Mesa County bike trails: Lunch Loops, Grand Junction |

Mesa County bike trails: Lunch Loops, Grand Junction


Getting there: At the intersection of First Street and Grand Avenue in downtown Grand Junction, head west for about one mile on Grand (aka Highway 340), following the signs directing you to the Colorado National Monument. Cross the bridge and you’ll come to Monument Road; hang a left taking you toward Colorado National Monument. Follow that road for 2 miles. You’ll see the parking lot for Lunch Loops on the left.

Trail talk: It’s a technical system of trails that locals love, particularly Grand Junction residents who can walk out the front door, jump on their bikes and ride a few miles to the trailhead. It’s called the Lunch Loops because locals can easily jump on for a quick lunchtime ride.


Distance: 1-2 miles

Difficulty: Easy

The dirt: It’s a one-of-a-kind bike skills park and pump track with dirt jump lines and more. Then warm up your riding skills on the Kid’s Meal singletrack trail that circumnavigates the Lunch Loops trailhead area.


Distance: 8 miles

Difficulty: Intermediate to difficult

The dirt: Andy’s is a great technical ride with lots of climbing and lots of challenges. Don’t be ashamed to hop out of the saddle on portions, because it gets pretty steep. There are a lot of rocks in this system of trails, and they don’t give much when you land on them.


Distance: 5 miles, give or take

Difficulty: Intermediate to difficult

The dirt: Gunny is kind of a loner, off by itself on the other side of Little Park Road, but don’t cast off this ride just because it looks like a castaway. Gunny is a blast. As with most of the trails in the Lunch Loops area, if you’re not on your A-game, Gunny will eat your lunch.


Distance: 1 mile or so

Difficulty: Intermediate, Difficult

The dirt: Community members built this trail in partnership with the Bureau of Land Management. It’s named for Pete Larson, a former teacher and BLM employee. This trail is a great way to get to higher ground — tight singletrack with lots of switchbacks. It’s a good way to hone your technical skills. Beware, fall the wrong way in some areas and you won’t stop sliding for 10 or 12 feet and three or four cactuses.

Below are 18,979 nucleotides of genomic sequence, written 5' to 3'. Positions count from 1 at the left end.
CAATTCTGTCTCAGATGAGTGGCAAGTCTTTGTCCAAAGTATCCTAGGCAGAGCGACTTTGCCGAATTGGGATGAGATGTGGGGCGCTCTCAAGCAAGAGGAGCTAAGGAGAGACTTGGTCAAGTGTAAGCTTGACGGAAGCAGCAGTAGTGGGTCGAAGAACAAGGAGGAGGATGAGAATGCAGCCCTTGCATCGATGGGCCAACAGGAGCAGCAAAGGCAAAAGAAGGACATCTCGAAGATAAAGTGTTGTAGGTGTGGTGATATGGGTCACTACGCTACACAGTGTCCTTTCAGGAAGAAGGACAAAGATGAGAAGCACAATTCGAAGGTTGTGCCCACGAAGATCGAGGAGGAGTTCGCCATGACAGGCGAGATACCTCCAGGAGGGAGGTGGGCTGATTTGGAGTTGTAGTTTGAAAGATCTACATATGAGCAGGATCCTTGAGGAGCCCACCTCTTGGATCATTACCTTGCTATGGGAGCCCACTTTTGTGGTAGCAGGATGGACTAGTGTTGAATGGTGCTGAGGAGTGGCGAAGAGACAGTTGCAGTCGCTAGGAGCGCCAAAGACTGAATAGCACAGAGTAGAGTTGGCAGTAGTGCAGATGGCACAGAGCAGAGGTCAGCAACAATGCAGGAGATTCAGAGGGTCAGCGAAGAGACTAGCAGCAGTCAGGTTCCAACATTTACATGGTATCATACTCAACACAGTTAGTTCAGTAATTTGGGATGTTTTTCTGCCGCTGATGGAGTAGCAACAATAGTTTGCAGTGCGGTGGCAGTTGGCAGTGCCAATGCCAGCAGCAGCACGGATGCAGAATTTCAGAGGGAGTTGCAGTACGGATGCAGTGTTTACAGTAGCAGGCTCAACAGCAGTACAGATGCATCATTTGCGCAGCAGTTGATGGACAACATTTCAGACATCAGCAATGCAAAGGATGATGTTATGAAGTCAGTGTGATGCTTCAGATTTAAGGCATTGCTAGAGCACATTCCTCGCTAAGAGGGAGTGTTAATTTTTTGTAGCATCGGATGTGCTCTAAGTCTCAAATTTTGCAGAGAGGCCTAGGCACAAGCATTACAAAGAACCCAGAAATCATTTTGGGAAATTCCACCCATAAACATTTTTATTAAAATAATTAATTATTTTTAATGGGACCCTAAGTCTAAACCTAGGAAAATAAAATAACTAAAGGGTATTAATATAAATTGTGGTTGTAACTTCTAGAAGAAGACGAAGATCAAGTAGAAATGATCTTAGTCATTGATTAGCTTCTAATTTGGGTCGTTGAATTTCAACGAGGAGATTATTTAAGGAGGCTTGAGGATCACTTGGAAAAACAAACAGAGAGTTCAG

Distance: 5 miles, give or take

Difficulty: Intermediate

The dirt: The Eagles are at the heart of the Lunch Loop Trails area. If you ride into Lunch Loops not knowing where you’re going, there’s a good chance you’ll land on a Wing or a Tail. That’s not a bad thing. Get to the top of Eagle’s Wing, take a few minutes to soak up the view and gain an understanding of why it was named. As with most of the rides in this area, there are more rocks than you can shake a punctured tube at.


Distance: 1 mile

Difficulty: Depends on how fast you burn down it

The dirt: This black diamond freeride was dedicated in November 2007. Free Lunch is the first officially sanctioned freeride trail on BLM lands. To minimize conflicts with other trail users, the trail is open to mountain bikes only, and it is restricted to downhill travel. If the last jump you did was over your buddy in the driveway as a kid using a propped-up piece of plywood, it’s in your best interest to avoid the jumps, drops and rocks on this trail. But make sure you watch the people who do have the ability — it’s an incredible spectacle. Pucker-Up is also a designated downhill MTB trail — one-way and no hiking.


Distance: 1.8 miles

Difficulty: Intermediate

The dirt: If drops, swoopy singletrack and exposure are your thing, then Lunch Loops’ Miramonte Rim is perfect for you. This looped trail is a great addition to your ride if you are playing around on Clunker and Bunker or coming down from High Noon or Holy Cross. This ride can be ridden clockwise or counter-clockwise. If you ride it clockwise, you will have several drops ranging from three to seven inches. If you ride counterclockwise, you will hit flowing singletrack and descend until you reach several technical climbs. Don’t forget to enjoy the views when at the north side of the trail.


Distance: 1-3 miles

Difficulty: Easy/Intermediate

These trails meander through the Three Sisters area of Lunch Loops. Singletrack swoops and slides through 3-4 miles of rocky terrain. It includes sections where beginners and even some intermediate riders may have to hop off, but it is still fun to ride. It is often used as a warm-up ride. Yes-N-DeeDee takes you to the top of Curt’s Lane, which can be used to head back down to finish with Kid’s Meal or connect to the other trails like Miramonte.


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